COVID-19 UPDATE
In keeping with our central mission and one of our core tenets “Recognizing that care delayed is care denied”, we will continue to work with and admit those seeking our care. For more information on how we have planned and operationalized our approach to Covid19 please see stories on our blog or email [email protected].

New Hope Blog

Care through a trauma informed lens

Many of the youth in treatment at New Hope aren’t here because they did something bad. They are here because something bad was done to them.

 

As professionals working in the field of behavioral healthcare, it’s important that we approach our work with a correct viewpoint towards our clients. Having a trauma –informed lens, means that we always keep in mind the impact trauma may have had on a young person’s life; how it skews their perception of the world, of adults, of the concept of trust, of the feeling of safety, and also consider the potential long term damage that trauma may have already had on a young person’s development, particularly their brain development. Early and/or severe trauma can leave a young person dysregulated – both emotionally and behaviorally. This can drive lots of impulsive or dangerous behavior. Early trauma to a child can create mistrust of adults, this can drive a number of odd behaviors designed to test the “safety” of any adults who are currently in their life.  It can fill them with self- doubt or  self- loathing – which can lead to self –injurious, suicidal or self-destructive behavior.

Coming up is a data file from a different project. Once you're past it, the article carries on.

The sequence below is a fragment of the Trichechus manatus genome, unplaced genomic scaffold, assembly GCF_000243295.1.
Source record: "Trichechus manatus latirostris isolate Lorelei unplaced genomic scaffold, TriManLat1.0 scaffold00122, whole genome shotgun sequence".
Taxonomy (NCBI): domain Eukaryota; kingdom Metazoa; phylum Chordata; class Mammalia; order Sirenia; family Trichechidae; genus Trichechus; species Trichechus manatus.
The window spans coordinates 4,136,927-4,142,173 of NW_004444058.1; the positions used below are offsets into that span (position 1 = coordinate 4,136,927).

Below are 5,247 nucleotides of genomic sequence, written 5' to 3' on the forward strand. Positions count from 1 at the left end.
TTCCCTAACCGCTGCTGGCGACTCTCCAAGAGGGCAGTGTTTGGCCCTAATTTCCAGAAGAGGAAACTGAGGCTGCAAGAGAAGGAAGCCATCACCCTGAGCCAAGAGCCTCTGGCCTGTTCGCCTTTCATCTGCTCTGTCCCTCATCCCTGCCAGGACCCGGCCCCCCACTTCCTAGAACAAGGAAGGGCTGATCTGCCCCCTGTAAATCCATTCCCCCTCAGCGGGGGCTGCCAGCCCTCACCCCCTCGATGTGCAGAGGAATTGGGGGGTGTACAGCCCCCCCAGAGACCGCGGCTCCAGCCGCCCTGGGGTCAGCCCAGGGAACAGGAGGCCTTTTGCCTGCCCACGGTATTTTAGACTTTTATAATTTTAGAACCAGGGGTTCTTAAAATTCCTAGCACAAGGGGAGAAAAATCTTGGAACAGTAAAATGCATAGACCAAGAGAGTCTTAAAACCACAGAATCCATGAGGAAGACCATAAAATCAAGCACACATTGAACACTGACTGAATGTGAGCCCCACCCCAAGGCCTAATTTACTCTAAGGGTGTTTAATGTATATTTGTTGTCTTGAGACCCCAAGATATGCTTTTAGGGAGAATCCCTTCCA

Having a  trauma- informed lens allows us to see beyond the current behavior, to understand its origins, it should provide us with  increased compassion, extra patience, empathy and persistence.

 

When a young person in our care is acting out, we ask “what happened to you?” – rather than- “what’s wrong with you?”. This simple shift in approach is what happens when you see things through a trauma-informed lens.   This will take more time, this will not be easy, but it will promote healing and that’s what we do.

 

They didn’t ask to be mistreated.

 

“ Kids – like adults want to be happy and successful. They have the will to be both – we need to teach them the skills they need to achieve both happiness and success”